More than 200,000 Somalis are suffering catastrophic food shortages and many are dying of hunger, with that number set to rise to over 700,000 next year, according to an analysis by an alliance of U.N. agencies and aid groups.
The Integrated Food Security Phase Classification (IPC), which sets the global standard for determining the severity of food crises, said its most acute level, “IPC Phase 5 Famine”, had been temporarily averted but things were getting worse.
“They have kept famine outside of the door but nobody knows for how much longer,” said Jens Laerke, spokesperson of the U.N. humanitarian office (OCHA).
“That people are dying from hunger, there’s no doubt about it, but I cannot put a number on it,” he told a news briefing in Geneva after the latest IPC analysis on Somalia came out.
A two-year drought has decimated crops and livestock across Horn of Africa nations, while the price of food imports has soared because of the war in Ukraine.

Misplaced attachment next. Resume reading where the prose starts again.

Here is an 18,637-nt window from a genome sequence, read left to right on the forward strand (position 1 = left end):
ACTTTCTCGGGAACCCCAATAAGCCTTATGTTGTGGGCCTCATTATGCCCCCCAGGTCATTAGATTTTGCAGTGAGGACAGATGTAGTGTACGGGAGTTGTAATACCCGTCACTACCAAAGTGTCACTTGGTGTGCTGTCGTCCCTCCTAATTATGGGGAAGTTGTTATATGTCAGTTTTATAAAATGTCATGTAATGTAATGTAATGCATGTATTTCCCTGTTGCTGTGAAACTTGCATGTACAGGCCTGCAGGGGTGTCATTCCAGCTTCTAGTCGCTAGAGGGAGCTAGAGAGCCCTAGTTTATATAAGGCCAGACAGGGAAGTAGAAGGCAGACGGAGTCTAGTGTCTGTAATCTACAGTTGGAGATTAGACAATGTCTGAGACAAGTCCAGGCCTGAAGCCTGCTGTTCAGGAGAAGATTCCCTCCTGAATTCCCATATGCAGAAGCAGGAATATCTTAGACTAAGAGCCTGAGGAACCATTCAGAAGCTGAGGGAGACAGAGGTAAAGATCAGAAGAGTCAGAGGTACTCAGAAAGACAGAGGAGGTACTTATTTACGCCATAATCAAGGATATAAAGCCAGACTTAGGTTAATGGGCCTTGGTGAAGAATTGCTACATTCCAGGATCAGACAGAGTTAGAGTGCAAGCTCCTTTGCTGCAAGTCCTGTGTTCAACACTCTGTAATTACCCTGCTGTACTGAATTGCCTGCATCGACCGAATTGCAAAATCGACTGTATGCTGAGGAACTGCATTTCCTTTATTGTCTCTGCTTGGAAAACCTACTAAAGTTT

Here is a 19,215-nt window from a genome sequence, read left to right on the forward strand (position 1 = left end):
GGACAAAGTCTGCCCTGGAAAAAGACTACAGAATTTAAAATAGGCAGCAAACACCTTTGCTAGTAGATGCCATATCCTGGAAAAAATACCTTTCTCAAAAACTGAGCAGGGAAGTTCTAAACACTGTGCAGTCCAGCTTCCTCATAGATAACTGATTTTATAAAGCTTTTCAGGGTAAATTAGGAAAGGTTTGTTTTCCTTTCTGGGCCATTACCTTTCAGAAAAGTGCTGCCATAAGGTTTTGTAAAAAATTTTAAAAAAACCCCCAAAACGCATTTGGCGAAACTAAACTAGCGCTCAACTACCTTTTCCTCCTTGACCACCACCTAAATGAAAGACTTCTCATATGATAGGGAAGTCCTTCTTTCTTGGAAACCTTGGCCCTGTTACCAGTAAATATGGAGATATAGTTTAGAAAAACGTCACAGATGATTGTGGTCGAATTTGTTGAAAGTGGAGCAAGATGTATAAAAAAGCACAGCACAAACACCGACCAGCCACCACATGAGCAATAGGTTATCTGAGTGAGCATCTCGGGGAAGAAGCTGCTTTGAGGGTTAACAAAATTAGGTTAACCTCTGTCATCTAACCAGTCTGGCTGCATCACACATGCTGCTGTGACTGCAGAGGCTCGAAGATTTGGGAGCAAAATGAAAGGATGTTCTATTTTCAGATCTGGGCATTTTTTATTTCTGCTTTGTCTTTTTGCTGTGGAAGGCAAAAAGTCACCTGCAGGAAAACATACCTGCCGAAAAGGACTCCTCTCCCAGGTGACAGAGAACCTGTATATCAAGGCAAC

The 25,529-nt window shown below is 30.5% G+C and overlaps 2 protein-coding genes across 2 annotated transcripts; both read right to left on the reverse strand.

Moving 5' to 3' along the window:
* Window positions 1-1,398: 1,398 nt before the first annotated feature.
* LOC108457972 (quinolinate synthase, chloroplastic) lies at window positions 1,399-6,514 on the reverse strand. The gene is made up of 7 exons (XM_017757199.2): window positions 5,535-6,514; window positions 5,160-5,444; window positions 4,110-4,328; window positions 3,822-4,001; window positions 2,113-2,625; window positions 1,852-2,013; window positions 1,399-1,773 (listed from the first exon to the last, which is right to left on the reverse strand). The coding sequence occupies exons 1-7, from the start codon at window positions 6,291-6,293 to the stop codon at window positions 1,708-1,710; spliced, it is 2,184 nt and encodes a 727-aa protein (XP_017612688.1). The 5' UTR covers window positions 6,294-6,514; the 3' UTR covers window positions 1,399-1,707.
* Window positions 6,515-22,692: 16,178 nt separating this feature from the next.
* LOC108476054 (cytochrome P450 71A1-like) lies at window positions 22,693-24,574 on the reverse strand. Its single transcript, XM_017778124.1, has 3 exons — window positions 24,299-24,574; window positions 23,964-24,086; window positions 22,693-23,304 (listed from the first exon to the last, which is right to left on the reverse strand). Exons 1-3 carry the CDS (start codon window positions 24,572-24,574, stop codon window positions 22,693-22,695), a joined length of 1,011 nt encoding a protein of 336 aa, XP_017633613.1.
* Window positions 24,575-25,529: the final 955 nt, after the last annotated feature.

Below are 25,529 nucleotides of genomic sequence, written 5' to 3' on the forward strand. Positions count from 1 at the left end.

In Somalia, where 3 million people have been driven from their homes by conflict or drought, the crisis is compounded by a long-running Islamist insurgency that has hampered humanitarian access to some areas.
The IPC had previously warned that areas of Somalia were at risk of reaching famine levels, but the response by humanitarian organisations and local communities had staved that off.
“The underlying crisis however has not improved and even more appalling outcomes are only temporarily averted. Prolonged extreme conditions have resulted in massive population displacement and excess cumulative deaths,” it said.
Somalia’s last famine, in 2011, killed a quarter of a million people, half of them before famine was officially declared.
Fearful of a similar or even worse outcome this time, humanitarian chiefs were quick to say the situation was already catastrophic for many Somalis.